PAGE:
Deciphering
Glyph
( )
I am from Typographic Circumstances (Review of Belkin MediaPilot)

Sun 17 July 2005

The last keyboard I bought was a last-minute purchase, almost entirely at random. The keyboard that I really had my eyes on at the time was the Belkin
MediaPilot
, which seems a rather transparent competitive answer to the DiNovo. Wandering through Microcenter this weekend, I saw a copy; and since I was still well within the "no questions asked" return period with my Eclipse, I purchased one to see how it would stack up.

See the "mood" header to see how it did.

Cons

The MediaPilot is a mediocre execution of a really great idea. On the surface this keyboard looks great: slimline form-factor; integrated pointing device; a few extended function keys without going insane; detachable "small" wireless keyboard while still providing full 104-key functionality when docked; dock to avoid batteries running out on you at an awkward moment.

Much as the Eclipse was a terrific keyboard that didn't look terribly good at first blush, this is a keyboard that looks terrific but somehow just doesn't measure up.

First of all, the key switches are absolutely the lowest quality that you can buy anywhere. Straight out of the box, this keyboard has keys that stick or randomly get double-typed. The keyboard actually shipped with the "0" key on the numeric keypad detached; I fixed it myself. The keyboard's plastic is so chintzy that it deformed before I opened the box; this means that when it's in "docked" mode, the keyboard has a tendency to rock diagonally, slightly.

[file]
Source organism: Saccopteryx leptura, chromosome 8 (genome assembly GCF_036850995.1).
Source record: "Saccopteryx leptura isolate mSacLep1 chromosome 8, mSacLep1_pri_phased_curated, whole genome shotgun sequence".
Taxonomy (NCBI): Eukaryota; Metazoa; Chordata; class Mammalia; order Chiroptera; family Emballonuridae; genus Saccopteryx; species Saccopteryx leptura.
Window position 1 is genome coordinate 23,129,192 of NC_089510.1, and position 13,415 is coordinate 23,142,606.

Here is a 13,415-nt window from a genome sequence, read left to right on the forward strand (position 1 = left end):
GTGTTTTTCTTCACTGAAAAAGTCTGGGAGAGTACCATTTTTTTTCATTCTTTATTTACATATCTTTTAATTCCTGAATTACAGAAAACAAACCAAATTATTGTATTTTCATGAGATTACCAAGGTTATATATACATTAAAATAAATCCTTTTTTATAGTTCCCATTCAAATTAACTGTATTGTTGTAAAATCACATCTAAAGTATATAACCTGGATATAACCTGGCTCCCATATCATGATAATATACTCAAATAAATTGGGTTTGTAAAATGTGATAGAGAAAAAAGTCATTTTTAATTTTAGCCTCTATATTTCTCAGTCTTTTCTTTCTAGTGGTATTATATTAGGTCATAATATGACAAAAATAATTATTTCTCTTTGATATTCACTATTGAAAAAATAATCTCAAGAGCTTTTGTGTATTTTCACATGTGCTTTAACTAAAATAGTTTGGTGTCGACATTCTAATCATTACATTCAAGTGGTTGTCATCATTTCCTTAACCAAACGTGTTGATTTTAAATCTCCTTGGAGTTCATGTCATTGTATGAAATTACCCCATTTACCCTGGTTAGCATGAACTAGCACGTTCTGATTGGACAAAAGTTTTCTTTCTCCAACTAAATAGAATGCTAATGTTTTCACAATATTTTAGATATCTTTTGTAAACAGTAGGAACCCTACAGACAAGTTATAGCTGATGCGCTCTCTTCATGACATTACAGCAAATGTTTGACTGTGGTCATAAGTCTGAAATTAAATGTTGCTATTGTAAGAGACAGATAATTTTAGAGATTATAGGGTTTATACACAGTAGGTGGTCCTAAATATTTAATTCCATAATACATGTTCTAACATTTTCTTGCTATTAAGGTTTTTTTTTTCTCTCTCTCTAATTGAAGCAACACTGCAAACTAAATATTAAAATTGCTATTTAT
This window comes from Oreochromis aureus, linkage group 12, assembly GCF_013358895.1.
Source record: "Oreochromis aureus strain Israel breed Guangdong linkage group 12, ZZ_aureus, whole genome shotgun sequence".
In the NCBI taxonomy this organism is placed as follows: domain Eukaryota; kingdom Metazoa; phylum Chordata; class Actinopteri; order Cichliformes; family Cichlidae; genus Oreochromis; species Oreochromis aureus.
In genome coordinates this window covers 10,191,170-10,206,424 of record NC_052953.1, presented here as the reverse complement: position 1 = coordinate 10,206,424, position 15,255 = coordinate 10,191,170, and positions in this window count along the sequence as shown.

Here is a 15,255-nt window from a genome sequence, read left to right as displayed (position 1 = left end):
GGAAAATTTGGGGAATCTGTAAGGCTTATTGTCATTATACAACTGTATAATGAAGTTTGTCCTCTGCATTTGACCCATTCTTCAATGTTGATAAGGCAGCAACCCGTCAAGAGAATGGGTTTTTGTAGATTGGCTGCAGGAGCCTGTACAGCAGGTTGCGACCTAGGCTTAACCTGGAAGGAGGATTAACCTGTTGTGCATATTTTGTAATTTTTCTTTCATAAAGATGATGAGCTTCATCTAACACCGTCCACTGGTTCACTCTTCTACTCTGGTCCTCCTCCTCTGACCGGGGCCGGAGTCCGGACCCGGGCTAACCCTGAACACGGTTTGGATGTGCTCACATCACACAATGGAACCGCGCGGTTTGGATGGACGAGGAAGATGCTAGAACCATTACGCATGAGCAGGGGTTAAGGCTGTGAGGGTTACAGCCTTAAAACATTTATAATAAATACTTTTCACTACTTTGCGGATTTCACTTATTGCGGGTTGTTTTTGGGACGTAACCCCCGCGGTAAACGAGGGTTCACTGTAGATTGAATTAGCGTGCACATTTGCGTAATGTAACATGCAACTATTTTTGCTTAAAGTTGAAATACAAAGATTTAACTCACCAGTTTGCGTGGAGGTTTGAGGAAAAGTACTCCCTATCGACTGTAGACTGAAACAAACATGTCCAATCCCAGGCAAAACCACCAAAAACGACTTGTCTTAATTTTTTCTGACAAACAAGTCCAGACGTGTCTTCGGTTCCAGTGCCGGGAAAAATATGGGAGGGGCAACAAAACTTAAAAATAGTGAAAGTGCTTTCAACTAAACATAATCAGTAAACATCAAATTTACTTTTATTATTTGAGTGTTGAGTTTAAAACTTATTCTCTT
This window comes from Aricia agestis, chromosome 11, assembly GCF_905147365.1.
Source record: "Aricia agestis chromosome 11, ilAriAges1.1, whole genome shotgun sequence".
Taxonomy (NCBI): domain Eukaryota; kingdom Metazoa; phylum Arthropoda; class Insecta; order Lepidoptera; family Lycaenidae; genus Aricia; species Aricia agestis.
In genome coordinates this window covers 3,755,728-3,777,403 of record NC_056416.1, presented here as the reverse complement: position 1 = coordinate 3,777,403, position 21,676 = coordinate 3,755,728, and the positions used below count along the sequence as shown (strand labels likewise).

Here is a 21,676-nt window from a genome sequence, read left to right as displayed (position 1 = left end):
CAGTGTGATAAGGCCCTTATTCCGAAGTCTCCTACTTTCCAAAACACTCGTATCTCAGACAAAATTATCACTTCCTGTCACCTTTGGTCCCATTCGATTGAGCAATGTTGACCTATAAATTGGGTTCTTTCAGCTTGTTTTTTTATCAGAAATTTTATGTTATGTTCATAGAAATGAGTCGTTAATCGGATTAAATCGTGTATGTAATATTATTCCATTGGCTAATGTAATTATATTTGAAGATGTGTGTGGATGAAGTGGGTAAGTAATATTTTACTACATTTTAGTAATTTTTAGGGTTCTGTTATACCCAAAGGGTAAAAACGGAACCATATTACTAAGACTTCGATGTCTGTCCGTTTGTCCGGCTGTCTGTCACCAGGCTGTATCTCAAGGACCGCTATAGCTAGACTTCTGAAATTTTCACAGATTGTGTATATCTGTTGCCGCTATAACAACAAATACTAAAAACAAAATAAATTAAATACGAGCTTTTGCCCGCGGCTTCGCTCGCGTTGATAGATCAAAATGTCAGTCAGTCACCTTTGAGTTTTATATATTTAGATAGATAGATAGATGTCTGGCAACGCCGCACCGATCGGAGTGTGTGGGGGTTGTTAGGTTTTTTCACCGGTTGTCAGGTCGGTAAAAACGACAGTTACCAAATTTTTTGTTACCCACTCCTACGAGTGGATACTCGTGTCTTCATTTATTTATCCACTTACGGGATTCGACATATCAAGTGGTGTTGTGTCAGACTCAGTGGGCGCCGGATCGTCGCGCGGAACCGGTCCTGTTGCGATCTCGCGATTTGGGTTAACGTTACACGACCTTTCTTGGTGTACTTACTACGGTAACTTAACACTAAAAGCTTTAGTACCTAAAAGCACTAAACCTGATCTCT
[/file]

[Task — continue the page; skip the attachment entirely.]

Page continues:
While they haven't committed any unforgivable sins, there are still some serious problems with the layout of this keyboard. The right-most row of keys on the mini-board, for convenience, I suppose, is "Home, PgUp, PgDn, End, Right". This means that if I feel my way along the right edge of the keyboard to hit a key such as backslash or enter, I am always over one key too far. Because these keys are already provided on the mini-board, the dock-board provides "Insert/Sleep/ScrollLock/Delete/PrintScreen/PauseBreak" in the space where the 6-key set of Insert/Home/PgUp/Delete/End/PgDn is normally located,

Pros

It's not all bad, though. It is a slimline keyboard, it is relatively comfortable to type on; the wireless portion of the keyboard is extremely light and easy to toss around; the integrated pointing device also contains an integrated scroll wheel which is really handy. Pretty much all of the extended function keys work with Linux (although some only show up in 'showkey' and not in 'xev', so there are a few which would be impossible to bind to an X event out of the box).

Also, the "universal remote" functionality is very very cool if this is going to be hooked up to a computer hooked to a television set.

Conclusion

If I were going to buy a keyboard for a computer attached to a really nice plasma television, where I would frequently want to grab the keyboard and sit back on the couch to watch movies on it, but would sometimes want to sit closer-up to work on code, this keyboard would be ideal. In such a situation its sins would be forgivable and its features would be fantastic. However, in a normal office environment its warts are horrible and the fact that part of it is detachable does almost no good; in trying to experiment with different positions I could type with it in, I discovered that a major reason I like a wireless keyboard in an office is to move the keyboard aside to clear the desk real estate for some other activity, and the MediaPilot's wireless feature doesn't help with this at all.

I gave this keyboard a last chance by typing up this review on it, but my conclusion stands: as it is, though, I'll be returning this keyboard and sticking with the Saitek Eclipse.